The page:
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Infrastructures of progress and dispossession

Collective responses to shrinking water access among farmers in Arequipa, Peru

Astrid Oberborbeck Andersen

occurring elsewhere ( GDAT 2012 ; Heynen et al. 2007 ). Well aware of the danger of singularizing the understanding of global and local processes, I use the term “neoliberal urban ecology” to qualify the way socio-economical, political, and material

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Cultivating Civic Ecology

A Photovoice Study with Urban Gardeners in Lisbon, Portugal

Krista Harper and Ana Isabel Afonso

Introduction: Urban Gardens as ‘Communities of Practice’ in Building Civic Ecology Urban gardens are a form of self-provisioning, leisure and activist practice that is cropping up in cities around the world ( Mougeot 2010 ). There are several key

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Civil Society and Urban Agriculture in Europe

Mary P. Corcoran and Joëlle Salomon Cavin

. Specifically, she envisages an alternative urbanism based on a critique of neoliberalism, the embedding of agroecological principles in the urban realm, and urban food commoning. Although generally conceived of as temporary and contingent, the range and breadth

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Donna Houston, Diana McCallum, Wendy Steele and Jason Byrne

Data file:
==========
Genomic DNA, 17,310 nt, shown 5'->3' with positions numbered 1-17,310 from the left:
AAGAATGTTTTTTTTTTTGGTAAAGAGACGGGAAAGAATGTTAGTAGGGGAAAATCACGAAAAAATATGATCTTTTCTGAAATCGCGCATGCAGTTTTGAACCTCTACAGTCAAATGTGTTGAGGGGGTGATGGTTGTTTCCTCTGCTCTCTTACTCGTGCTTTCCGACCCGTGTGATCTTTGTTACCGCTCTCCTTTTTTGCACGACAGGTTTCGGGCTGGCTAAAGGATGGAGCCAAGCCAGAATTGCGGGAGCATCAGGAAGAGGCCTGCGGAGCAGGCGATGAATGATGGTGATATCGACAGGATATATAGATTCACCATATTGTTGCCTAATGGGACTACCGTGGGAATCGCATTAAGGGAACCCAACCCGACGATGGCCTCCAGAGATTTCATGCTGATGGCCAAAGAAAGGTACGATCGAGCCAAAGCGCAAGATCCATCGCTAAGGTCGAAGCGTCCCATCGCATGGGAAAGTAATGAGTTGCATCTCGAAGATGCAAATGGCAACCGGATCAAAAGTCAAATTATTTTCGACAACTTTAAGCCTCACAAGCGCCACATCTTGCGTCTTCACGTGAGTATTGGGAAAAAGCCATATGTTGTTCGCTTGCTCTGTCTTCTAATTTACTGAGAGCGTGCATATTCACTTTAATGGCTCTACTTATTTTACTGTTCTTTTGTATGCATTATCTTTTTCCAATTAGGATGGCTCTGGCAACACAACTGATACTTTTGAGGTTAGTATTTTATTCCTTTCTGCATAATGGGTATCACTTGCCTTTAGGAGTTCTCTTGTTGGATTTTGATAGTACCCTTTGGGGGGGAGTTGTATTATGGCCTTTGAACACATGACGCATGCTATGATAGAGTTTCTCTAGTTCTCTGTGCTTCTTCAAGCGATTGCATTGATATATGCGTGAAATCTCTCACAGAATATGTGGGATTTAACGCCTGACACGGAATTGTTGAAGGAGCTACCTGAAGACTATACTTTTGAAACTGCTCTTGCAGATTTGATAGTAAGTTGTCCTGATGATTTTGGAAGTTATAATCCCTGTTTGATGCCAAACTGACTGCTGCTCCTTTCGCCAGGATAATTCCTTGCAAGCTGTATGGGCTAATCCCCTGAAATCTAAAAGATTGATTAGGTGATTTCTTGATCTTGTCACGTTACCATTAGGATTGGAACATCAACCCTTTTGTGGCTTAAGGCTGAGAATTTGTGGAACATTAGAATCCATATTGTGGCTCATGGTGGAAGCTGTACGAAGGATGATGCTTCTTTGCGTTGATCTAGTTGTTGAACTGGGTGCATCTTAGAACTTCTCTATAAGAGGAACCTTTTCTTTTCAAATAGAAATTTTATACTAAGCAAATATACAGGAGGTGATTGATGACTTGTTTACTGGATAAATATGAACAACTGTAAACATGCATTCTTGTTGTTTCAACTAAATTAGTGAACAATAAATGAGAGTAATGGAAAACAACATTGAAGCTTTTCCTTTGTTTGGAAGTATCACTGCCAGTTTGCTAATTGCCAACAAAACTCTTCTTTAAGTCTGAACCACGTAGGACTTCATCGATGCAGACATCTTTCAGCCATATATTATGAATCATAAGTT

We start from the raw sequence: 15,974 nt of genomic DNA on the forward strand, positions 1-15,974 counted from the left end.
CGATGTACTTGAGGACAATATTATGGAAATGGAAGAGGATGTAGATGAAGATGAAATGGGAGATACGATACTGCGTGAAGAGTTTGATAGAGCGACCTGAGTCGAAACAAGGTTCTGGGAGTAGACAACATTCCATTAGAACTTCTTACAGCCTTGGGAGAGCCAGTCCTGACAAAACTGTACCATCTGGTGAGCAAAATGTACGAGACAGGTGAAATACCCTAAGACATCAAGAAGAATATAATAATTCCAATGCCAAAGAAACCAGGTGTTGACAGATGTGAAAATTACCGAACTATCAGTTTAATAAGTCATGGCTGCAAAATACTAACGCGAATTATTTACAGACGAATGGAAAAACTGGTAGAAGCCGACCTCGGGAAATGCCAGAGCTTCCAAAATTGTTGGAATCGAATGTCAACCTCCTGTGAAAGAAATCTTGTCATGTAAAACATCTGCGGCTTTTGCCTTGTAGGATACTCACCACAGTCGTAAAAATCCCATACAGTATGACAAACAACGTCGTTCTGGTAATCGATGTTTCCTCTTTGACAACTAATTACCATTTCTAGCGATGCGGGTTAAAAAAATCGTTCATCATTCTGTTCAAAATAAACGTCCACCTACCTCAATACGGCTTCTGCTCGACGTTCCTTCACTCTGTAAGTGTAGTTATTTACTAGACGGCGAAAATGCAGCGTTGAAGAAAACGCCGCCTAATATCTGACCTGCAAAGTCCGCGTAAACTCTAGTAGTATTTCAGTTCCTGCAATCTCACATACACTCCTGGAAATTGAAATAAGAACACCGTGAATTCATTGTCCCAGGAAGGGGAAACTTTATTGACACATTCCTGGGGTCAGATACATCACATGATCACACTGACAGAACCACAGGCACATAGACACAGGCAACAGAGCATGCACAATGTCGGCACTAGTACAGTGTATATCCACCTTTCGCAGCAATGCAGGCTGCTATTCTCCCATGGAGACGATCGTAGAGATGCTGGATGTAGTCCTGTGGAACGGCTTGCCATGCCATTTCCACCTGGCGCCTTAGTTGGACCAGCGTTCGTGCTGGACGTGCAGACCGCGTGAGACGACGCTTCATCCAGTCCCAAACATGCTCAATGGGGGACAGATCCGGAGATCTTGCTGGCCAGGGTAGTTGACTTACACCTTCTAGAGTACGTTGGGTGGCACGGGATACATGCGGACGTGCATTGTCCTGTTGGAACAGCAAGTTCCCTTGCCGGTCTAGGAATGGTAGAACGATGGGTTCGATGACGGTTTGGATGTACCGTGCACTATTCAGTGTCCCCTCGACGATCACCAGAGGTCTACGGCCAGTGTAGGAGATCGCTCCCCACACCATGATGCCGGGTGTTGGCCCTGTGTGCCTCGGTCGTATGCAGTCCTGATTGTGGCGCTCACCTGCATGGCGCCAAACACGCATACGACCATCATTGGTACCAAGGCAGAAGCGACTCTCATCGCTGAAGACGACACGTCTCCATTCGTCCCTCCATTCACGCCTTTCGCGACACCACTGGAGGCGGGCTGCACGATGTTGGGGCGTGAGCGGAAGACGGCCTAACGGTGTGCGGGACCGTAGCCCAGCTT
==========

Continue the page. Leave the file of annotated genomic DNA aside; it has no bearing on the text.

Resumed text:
consistency between the published climate responses of different governments, including those promulgated through urban planning strategies. Almost all seem to draw on similarly neoliberal forms of governance, which propagate methods of risk management that

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The Politics of Greening the City

The Case of the Bostan of Kuzguncuk, Istanbul

Alice Genoud

difficult to define as urban agriculture. For Mary Pudup (2008) , the community garden must be interpreted as an answer to neoliberal urban policies, the latest of many gardening movements reacting to social and economic crises ( Bassett 1979 ; Lawson 2005

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After the commons—commoning!

Don Kalb

practical solutions for problems of urban administration and management. Now that the whole planet has finally become urban and industrial, and has been solidly set up as a hypercompetitive global field by the neoliberal globalizers, the high-cost urban

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After dispossession

Ethnographic approaches to neoliberalization

Oscar Salemink and Mattias Borg Rasmussen

progress and layers of dispossession, shaping a neoliberal urban ecology. Farmers struggle to reclaim a position of status through moral and affective reactions and by attempts to strengthen collective efforts. Also concerned with attempts to regain the

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For or against commoning?

Ida Susser

support, as well as battles over institutional services and issues of collective consumption, such as ecology. The third urban commons, creative expression, was a constant aspect of the struggle as people created new signs, language, and graphics on the

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Marian Simon-Rojo, Inés Morales Bernardos and Jon Sanz Landaluze

the platform ( Figure 2 ). Inspired primarily by La Via Campesina, the main goals were to build an alternative to the current neoliberal system, generate debate on the food model, raise awareness among the urban population about the consumption of

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Constanza Parra and Frank Moulaert

Introduction This article contributes to restoring the unity between “nature” and “culture” in the study of the governance of socio-ecological systems (SES) in academic disciplines such as ecology, biology, spatial planning and geography, as well as